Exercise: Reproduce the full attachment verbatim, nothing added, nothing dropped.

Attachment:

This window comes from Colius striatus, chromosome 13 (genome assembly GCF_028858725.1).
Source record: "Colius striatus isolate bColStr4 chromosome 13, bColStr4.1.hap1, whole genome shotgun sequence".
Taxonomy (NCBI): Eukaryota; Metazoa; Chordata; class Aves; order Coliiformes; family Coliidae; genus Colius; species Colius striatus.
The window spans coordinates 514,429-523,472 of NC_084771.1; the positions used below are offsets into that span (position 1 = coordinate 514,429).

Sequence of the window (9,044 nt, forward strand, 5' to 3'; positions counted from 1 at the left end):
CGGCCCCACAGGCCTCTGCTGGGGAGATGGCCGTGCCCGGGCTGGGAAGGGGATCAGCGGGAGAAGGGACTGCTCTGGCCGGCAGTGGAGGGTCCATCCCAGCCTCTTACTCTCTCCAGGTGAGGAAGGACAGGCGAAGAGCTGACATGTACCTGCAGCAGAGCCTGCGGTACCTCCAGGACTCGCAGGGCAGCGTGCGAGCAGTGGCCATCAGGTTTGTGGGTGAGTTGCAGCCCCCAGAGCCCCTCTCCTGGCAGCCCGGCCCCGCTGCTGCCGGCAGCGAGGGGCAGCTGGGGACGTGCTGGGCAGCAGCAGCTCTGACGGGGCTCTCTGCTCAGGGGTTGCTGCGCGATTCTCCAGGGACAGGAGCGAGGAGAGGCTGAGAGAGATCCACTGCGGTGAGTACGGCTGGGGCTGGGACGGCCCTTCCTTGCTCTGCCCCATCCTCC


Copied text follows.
This window comes from Colius striatus, chromosome 13 (genome assembly GCF_028858725.1).
Source record: "Colius striatus isolate bColStr4 chromosome 13, bColStr4.1.hap1, whole genome shotgun sequence".
Taxonomy (NCBI): Eukaryota; Metazoa; Chordata; class Aves; order Coliiformes; family Coliidae; genus Colius; species Colius striatus.
The window spans coordinates 514,429-523,472 of NC_084771.1; the positions used below are offsets into that span (position 1 = coordinate 514,429).

Sequence of the window (9,044 nt, forward strand, 5' to 3'; positions counted from 1 at the left end):
CGGCCCCACAGGCCTCTGCTGGGGAGATGGCCGTGCCCGGGCTGGGAAGGGGATCAGCGGGAGAAGGGACTGCTCTGGCCGGCAGTGGAGGGTCCATCCCAGCCTCTTACTCTCTCCAGGTGAGGAAGGACAGGCGAAGAGCTGACATGTACCTGCAGCAGAGCCTGCGGTACCTCCAGGACTCGCAGGGCAGCGTGCGAGCAGTGGCCATCAGGTTTGTGGGTGAGTTGCAGCCCCCAGAGCCCCTCTCCTGGCAGCCCGGCCCCGCTGCTGCCGGCAGCGAGGGGCAGCTGGGGACGTGCTGGGCAGCAGCAGCTCTGACGGGGCTCTCTGCTCAGGGGTTGCTGCGCGATTCTCCAGGGACAGGAGCGAGGAGAGGCTGAGAGAGATCCACTGCGGTGAGTACGGCTGGGGCTGGGACGGCCCTTCCTTGCTCTGCCCCATCCTCC